COLUMBUS – Less than a week after the Ohio Power Siting Board denied the proposed Republic Wind Farm project in Sandusky and Seneca counties, the state legislature passed a bill to give local officials more input on wind and solar projects.
Senate Bill 52 would allow local elected officials to reject specific solar or wind projects in their communities, ban all such projects or restrict them from certain areas.
Following the bill’s passage, SB 52 sponsor state Sen. Bill Reineke, R-Tiffin, joined Sen. Rob McColley, R-Napoleon, and state Reps. Craig Riedel, R-Defiance, and Dick Stein, R-Norwalk, in issuing a statement that described the legislative process as a “crusade” for constituents and their property rights.
“At this time, this issue is so consequential, particularly to northwest Ohio. As state legislators in northwest Ohio, we represent the counties with the most wind development in the state and understand that this bill is extremely important to those who live it every day,” the legislators wrote.
Promoting partnership instead of stifling development
The legislators wrote that, instead of stifling wind and solar development in Ohio, SB 52 will promote partnership and collaboration between project developers and the local community, ensuring these projects are sited in areas that will support and cherish them.
The proposed legislation passed the Ohio House 52-43 early Tuesday and a 20-12 concurrence vote sent the bill to Gov. Mike DeWine’s desk.
Chris Aichholz, a Seneca Anti-Wind Union member, released a statement on behalf of the group lauding the bill’s passage.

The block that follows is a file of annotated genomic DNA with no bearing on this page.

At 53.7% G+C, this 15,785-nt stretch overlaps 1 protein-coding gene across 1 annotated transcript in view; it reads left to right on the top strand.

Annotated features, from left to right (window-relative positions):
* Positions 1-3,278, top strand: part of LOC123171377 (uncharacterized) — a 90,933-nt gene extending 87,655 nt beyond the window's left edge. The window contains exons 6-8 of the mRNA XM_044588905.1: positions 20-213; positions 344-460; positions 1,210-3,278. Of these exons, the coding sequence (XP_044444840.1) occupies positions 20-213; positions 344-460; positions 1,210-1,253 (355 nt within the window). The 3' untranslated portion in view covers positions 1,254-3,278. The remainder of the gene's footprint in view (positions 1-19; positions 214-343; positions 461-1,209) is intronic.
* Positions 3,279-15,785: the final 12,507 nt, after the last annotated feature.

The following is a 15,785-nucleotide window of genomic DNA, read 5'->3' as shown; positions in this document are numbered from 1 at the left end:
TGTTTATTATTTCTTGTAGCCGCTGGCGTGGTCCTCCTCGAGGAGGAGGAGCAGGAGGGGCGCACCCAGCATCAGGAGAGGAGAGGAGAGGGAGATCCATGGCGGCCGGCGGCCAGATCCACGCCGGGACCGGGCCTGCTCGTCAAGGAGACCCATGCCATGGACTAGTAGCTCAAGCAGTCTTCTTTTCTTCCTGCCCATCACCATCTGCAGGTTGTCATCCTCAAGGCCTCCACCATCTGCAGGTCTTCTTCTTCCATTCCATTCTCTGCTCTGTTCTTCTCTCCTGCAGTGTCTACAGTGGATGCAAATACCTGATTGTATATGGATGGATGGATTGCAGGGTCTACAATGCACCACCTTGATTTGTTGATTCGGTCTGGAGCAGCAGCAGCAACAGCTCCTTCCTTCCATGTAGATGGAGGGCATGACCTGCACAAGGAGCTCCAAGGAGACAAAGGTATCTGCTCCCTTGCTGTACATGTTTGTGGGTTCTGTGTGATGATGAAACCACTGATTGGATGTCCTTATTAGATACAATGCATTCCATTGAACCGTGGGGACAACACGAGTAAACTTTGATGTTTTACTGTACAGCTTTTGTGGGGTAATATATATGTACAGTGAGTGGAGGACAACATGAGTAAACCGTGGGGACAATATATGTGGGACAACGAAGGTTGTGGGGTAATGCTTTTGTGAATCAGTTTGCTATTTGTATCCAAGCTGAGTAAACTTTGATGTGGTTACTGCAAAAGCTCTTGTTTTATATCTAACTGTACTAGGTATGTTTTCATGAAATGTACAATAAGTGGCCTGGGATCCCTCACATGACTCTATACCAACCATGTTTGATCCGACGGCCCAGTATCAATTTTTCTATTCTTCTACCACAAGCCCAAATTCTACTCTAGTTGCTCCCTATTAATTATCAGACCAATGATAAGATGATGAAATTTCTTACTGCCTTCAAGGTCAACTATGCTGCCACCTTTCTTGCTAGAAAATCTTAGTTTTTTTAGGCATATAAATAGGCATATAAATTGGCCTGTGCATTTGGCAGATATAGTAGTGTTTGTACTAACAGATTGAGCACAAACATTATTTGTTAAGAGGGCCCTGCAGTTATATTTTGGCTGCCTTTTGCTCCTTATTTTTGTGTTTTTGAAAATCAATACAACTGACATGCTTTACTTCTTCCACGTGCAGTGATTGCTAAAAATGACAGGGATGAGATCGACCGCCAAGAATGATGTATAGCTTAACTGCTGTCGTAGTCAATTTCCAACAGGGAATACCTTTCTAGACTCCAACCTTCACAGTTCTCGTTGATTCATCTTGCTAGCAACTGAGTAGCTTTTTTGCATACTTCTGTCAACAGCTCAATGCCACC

The group expressed confidence DeWine, based on his previous comments, would sign the bill.
“Now the people of Ohio can rest easy in the knowledge that a wind or solar developer can no longer join forces with state agencies to force industrial scale projects into their county without the full knowledge and consent of the county government,” the group’s statement read.
SB 52 proposed changes
Under SB 52’s proposed changes, according to the Cincinnati Enquirer, wind and solar businesses would need to hold a public meeting at least 90 days before applying to the Ohio Power Siting Board for permission to build.
Company officials would need to detail the size of the project and a map of how far it would extend.
County commissioners could reject a specific project or ban all wind and solar projects in the county.
Alternatively, county commissioners could set aside specific areas where wind and solar businesses could not build their turbines, solar panels and other facilities. If residents disagree with what is excluded, they could file a referendum to challenge it at the ballot box.
For the SAWU and some Seneca and Sandusky County residents, the need for local control on wind projects became a priority after their efforts in opposing the Republic Wind Farm project.
Aichholz said last week his group had been actively working to stop the project since 2017 and educate the public and lawmakers on their concerns with the proposed wind farm.
The proposed Republic wind farm would have included up to 50 wind turbines to be built in Seneca County and a small portion of Sandusky County.
It drew widespread opposition in both counties from residents, including groups such as the Seneca Anti-Wind Union and Seneca County commissioners, and several township boards along Republic Wind Farm’s proposed path.
Jenifer French, chairperson of the Public Utilities Commission of Ohio, said substantial public opposition, plus geological concerns, were deciding factors for her opposition to the project.
Dalton Carr, development manager for Republic Wind, described the OPSB decision as “setting a new and dangerous precedent” in denying the permit to Republic Wind and noted the state board pointed to karst geology and local opposition as their reason for denial.
Carr said Apex Clean Energwould be appealing the OPSB decision.
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